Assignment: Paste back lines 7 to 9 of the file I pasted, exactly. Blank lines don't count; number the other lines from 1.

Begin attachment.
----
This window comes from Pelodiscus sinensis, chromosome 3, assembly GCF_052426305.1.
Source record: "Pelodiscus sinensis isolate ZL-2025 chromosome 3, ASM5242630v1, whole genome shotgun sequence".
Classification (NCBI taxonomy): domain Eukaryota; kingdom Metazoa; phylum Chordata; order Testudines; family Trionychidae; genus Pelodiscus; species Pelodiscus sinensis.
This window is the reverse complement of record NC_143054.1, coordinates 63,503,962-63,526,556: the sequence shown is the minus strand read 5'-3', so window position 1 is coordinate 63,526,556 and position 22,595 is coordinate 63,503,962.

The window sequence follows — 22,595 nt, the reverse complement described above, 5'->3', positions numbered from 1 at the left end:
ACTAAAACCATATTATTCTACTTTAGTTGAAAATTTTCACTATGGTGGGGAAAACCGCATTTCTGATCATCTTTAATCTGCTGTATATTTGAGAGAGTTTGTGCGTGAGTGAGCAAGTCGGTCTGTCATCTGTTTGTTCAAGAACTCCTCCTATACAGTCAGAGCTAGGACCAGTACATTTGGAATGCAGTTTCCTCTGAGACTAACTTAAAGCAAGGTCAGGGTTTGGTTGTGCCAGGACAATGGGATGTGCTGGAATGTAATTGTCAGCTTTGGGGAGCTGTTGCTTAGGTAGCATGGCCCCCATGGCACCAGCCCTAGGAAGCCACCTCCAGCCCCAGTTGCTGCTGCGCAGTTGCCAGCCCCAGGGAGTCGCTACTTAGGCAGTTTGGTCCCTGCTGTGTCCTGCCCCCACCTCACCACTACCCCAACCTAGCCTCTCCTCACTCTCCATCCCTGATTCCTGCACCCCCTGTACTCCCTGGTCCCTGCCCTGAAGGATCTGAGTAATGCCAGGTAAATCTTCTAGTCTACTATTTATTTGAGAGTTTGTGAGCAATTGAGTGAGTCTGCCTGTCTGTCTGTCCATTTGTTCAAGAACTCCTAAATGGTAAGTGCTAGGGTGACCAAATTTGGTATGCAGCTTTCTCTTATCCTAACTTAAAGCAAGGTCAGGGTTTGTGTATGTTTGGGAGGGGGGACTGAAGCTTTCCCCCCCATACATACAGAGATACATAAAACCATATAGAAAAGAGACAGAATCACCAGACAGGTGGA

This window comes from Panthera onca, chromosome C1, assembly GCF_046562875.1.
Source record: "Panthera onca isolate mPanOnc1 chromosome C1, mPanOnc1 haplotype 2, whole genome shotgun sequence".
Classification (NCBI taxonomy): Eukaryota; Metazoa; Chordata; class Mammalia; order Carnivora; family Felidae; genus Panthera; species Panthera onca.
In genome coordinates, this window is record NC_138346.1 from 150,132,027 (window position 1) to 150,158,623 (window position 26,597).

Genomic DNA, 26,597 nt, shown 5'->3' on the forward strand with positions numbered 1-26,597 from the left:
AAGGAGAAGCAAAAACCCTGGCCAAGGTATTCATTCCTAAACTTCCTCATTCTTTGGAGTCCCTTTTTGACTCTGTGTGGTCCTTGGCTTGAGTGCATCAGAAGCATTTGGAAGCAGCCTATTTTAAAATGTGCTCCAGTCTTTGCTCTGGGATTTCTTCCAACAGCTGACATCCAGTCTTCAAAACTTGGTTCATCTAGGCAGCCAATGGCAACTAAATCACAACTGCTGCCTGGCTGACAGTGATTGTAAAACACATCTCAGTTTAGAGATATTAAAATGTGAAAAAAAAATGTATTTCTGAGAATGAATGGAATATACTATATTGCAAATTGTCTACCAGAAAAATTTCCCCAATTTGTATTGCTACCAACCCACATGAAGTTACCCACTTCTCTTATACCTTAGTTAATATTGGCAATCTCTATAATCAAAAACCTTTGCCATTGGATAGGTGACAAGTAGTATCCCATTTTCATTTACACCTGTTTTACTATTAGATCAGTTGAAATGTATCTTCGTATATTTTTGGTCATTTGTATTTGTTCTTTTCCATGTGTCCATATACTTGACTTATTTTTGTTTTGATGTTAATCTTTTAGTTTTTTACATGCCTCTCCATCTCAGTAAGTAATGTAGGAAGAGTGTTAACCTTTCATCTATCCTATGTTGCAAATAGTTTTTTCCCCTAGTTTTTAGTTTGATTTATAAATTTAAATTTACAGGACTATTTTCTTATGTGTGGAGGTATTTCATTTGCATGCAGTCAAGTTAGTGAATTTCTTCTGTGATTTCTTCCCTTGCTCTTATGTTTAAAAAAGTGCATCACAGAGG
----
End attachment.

This window comes from Panthera onca, chromosome C1, assembly GCF_046562875.1.
Source record: "Panthera onca isolate mPanOnc1 chromosome C1, mPanOnc1 haplotype 2, whole genome shotgun sequence".
Classification (NCBI taxonomy): Eukaryota; Metazoa; Chordata; class Mammalia; order Carnivora; family Felidae; genus Panthera; species Panthera onca.